Research Papers: Imaging

Tracking transcriptional activities with high-content epifluorescent imaging

[+] Author Affiliations
Jianping Hua, Chao Sima, Milana Cypert, Gerald C. Gooden, Sonsoles Shack, Lalitamba Alla, Jeffrey M. Trent, Michael L. Bittner

Translational Genomics Research Institute, 445 North Fifth Street, Phoenix, Arizona 85004

Edward A. Smith

Translational Genomics Research Institute, 445 North Fifth Street, Phoenix, Arizona 85004

PBS-Bio, Inc., 2036 E. Hackamore Street, Mesa, Arizona 85213

Edward R. Dougherty

Translational Genomics Research Institute, 445 North Fifth Street, Phoenix, Arizona 85004

Texas A&M University, Department of Electrical and Computer Engineering, 3128, College Station, Texas 77843-3128

J. Biomed. Opt. 17(4), 046008 (May 01, 2012). doi:10.1117/1.JBO.17.4.046008
History: Received September 1, 2011; Revised February 10, 2012; Accepted February 13, 2012
Text Size: A A A

Open Access Open Access

Abstract.  High-content cell imaging based on fluorescent protein reporters has recently been used to track the transcriptional activities of multiple genes under different external stimuli for extended periods. This technology enhances our ability to discover treatment-induced regulatory mechanisms, temporally order their onsets and recognize their relationships. To fully realize these possibilities and explore their potential in biological and pharmaceutical applications, we introduce a new data processing procedure to extract information about the dynamics of cell processes based on this technology. The proposed procedure contains two parts: (1) image processing, where the fluorescent images are processed to identify individual cells and allow their transcriptional activity levels to be quantified; and (2) data representation, where the extracted time course data are summarized and represented in a way that facilitates efficient evaluation. Experiments show that the proposed procedure achieves fast and robust image segmentation with sufficient accuracy. The extracted cellular dynamics are highly reproducible and sensitive enough to detect subtle activity differences and identify mechanisms responding to selected perturbations. This method should be able to help biologists identify the alterations of cellular mechanisms that allow drug candidates to change cell behavior and thereby improve the efficiency of drug discovery and treatment design.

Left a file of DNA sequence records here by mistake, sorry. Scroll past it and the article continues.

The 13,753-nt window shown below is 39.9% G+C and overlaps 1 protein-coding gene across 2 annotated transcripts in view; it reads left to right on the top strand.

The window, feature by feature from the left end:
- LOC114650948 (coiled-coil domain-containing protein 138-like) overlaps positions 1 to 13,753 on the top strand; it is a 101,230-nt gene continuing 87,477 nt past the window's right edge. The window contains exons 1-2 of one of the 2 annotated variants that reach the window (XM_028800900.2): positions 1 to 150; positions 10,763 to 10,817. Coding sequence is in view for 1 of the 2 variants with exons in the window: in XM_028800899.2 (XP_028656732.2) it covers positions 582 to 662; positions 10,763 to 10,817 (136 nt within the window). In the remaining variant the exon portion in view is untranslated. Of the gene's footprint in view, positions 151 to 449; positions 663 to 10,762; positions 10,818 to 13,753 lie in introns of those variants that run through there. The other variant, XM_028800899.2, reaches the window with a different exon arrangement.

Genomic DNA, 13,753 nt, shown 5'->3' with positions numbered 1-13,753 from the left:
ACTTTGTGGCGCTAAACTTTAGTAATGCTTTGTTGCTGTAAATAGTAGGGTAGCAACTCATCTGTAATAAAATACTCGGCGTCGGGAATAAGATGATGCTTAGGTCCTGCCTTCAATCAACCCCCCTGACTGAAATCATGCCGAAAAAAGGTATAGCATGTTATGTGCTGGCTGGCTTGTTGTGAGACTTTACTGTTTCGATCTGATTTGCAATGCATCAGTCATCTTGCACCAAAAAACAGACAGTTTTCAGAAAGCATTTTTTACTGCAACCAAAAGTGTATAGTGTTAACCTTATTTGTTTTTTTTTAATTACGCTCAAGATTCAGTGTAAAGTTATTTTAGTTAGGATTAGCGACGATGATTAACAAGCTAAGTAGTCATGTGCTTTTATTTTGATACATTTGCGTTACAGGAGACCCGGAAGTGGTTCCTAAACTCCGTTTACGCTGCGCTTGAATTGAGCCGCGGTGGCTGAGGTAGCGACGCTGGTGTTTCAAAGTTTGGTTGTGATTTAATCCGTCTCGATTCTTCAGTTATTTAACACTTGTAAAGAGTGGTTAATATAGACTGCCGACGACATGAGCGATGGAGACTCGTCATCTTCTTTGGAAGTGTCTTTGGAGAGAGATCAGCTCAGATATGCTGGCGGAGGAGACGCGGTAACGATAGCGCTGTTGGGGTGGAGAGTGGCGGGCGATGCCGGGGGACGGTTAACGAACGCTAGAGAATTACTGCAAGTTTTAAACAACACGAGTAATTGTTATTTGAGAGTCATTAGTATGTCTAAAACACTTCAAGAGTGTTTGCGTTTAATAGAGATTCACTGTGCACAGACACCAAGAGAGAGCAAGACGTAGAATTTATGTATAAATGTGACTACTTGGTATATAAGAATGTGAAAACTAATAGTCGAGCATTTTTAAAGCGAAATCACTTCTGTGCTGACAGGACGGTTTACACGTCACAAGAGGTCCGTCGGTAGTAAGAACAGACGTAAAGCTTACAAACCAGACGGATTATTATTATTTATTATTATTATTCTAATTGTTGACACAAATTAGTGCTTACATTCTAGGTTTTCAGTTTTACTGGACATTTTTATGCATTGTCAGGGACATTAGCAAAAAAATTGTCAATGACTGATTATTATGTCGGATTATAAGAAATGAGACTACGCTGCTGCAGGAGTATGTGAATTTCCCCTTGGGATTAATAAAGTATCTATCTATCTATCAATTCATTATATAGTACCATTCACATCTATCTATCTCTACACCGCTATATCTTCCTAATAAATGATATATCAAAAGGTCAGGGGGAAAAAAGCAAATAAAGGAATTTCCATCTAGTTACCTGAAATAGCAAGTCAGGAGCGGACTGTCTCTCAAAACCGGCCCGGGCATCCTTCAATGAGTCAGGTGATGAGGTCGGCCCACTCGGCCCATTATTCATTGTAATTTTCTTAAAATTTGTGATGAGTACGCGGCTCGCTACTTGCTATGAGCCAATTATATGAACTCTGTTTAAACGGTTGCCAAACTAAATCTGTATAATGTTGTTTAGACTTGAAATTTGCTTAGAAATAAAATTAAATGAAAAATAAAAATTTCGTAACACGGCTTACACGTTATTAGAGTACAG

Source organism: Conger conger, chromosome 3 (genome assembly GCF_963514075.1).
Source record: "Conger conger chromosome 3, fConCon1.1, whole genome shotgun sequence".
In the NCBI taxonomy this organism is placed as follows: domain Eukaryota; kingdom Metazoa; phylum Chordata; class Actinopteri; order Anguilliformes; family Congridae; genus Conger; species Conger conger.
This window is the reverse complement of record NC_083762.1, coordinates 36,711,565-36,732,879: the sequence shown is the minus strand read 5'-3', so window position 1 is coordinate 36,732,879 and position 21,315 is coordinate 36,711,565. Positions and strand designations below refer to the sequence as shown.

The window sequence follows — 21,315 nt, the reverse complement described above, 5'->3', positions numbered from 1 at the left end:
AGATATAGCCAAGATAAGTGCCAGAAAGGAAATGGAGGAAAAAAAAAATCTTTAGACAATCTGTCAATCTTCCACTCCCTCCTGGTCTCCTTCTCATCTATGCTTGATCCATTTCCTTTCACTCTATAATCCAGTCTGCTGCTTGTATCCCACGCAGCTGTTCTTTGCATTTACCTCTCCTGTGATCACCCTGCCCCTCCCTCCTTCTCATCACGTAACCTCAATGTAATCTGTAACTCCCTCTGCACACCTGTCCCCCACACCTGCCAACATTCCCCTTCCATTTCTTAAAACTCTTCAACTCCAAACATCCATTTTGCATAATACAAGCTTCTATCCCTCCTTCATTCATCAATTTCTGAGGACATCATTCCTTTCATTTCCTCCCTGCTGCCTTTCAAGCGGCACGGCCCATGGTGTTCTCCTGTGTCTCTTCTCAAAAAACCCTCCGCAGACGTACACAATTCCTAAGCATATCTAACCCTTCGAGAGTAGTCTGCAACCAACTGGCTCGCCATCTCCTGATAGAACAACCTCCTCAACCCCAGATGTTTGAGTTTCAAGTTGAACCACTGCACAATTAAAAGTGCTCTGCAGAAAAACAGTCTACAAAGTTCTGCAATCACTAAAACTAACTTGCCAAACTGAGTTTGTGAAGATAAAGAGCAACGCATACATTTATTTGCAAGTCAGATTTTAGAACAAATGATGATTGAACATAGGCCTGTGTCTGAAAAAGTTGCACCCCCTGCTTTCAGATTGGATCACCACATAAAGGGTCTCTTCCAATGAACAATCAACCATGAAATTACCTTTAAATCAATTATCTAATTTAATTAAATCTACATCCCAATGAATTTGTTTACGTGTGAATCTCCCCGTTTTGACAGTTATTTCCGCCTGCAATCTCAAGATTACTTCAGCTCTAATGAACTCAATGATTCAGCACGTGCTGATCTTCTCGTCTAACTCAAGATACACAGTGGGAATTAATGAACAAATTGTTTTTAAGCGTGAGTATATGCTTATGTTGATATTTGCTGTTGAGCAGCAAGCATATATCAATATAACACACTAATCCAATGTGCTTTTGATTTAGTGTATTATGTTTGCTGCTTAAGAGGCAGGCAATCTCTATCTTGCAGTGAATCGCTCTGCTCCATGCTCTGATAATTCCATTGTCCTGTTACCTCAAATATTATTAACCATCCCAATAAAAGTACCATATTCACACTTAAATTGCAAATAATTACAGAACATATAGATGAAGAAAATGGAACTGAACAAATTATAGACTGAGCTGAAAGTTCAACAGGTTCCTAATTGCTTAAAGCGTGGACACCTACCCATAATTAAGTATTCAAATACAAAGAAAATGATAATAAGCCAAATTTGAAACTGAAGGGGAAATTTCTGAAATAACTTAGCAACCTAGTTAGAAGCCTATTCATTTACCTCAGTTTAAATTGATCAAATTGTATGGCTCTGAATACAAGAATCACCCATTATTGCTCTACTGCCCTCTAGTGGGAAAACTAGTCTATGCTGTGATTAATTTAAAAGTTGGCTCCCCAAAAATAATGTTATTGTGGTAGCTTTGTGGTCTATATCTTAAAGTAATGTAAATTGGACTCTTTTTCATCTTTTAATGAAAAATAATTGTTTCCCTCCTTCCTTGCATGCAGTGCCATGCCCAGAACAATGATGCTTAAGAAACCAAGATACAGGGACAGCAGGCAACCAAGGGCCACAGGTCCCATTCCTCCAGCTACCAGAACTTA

Figures in this Article

The genetic regulation mechanisms of cells are composed of many interacting complex, dynamical networks. The networks that control cell growth, differentiation, maintenance, repair, and many other functions of an adult organism, are essentially nonlinear types of process control. The structure of these networks contains parallel, or intertwining, pathways that have various inputs, outputs, loops, and cross-talks with each other. These levels of nonlinearity of the network guarantee that there are highly consequential, intermittently functioning operations that are only observable while the system experiences a shift in the operating regulatory dynamics in response to particular influences. The traditional reductionist approach that only focuses on a specific regulatory unit fails to capture the full dynamics of the system. Some high-throughput techniques like RNA expression profiling with microarrays can provide a snapshot of an aspect of the system at one time point, but to follow cell responses for an extended period by microarrays, one needs to carefully prepare multiple cell populations under identical conditions and produce the assays at different time points by harvesting cells and extracting analyte from a different cell population at each time point. The whole procedure is technically cumbersome and error-prone, and the cost can be prohibitive if dense temporal sampling is carried out.